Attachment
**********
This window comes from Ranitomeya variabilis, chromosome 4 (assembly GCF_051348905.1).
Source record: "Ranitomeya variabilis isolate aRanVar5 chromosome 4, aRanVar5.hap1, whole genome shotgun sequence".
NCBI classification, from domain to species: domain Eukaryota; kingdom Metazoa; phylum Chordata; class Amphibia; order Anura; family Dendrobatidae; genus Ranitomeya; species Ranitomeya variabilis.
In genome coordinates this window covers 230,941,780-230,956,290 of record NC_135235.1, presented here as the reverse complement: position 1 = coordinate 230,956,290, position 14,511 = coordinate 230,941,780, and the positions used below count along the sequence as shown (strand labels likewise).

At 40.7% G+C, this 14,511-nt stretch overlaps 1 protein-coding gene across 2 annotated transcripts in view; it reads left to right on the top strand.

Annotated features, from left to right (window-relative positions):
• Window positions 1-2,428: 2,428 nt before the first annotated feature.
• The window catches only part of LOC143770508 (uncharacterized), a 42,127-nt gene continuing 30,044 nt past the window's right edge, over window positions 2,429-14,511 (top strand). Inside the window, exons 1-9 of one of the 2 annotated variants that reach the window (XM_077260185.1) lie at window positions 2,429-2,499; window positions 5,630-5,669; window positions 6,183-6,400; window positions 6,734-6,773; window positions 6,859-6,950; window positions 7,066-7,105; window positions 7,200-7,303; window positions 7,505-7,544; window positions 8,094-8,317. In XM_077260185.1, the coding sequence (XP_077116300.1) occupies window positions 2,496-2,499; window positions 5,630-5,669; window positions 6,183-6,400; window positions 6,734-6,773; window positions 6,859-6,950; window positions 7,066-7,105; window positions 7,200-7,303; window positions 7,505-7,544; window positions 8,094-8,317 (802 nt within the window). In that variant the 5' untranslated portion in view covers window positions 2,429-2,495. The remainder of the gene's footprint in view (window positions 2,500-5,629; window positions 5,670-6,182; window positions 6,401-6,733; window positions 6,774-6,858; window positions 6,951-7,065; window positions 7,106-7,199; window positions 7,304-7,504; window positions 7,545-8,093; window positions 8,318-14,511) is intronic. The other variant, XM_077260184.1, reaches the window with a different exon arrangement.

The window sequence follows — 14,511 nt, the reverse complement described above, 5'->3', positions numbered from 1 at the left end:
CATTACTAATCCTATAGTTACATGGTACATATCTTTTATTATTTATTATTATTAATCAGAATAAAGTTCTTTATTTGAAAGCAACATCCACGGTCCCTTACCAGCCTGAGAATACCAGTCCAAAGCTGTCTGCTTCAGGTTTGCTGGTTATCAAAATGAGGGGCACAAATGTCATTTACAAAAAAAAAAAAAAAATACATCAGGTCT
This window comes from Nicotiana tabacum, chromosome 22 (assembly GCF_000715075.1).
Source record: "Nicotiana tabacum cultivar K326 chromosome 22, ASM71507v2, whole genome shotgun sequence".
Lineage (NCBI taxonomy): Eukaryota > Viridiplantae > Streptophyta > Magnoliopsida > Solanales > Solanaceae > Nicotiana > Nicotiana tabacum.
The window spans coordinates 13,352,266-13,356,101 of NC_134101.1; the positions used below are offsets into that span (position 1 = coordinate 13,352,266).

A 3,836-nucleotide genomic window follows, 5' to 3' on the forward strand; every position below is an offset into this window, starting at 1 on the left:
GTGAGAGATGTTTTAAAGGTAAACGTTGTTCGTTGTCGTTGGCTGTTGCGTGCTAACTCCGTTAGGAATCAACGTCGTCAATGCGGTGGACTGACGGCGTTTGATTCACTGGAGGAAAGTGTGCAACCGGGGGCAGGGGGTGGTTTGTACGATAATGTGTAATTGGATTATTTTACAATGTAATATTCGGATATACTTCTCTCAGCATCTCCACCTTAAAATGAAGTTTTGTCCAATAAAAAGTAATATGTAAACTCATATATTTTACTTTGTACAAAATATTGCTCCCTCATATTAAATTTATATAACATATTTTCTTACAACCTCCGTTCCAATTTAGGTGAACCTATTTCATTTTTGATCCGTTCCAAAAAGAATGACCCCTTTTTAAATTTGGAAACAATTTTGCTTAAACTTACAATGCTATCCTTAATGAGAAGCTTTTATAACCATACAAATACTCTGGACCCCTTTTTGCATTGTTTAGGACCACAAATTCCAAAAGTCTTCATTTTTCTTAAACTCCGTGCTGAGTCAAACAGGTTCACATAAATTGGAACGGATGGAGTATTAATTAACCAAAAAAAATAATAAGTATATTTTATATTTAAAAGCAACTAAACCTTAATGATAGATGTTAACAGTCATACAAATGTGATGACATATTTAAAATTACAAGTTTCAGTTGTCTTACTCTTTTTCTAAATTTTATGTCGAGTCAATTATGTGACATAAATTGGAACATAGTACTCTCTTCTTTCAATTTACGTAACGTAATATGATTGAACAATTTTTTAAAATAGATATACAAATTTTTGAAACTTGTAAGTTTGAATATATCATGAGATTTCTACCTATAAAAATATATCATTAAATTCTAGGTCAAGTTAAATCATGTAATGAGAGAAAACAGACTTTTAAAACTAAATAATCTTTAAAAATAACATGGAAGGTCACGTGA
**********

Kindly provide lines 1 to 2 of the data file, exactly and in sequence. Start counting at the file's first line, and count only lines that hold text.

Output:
This window comes from Ranitomeya variabilis, chromosome 4 (assembly GCF_051348905.1).
Source record: "Ranitomeya variabilis isolate aRanVar5 chromosome 4, aRanVar5.hap1, whole genome shotgun sequence".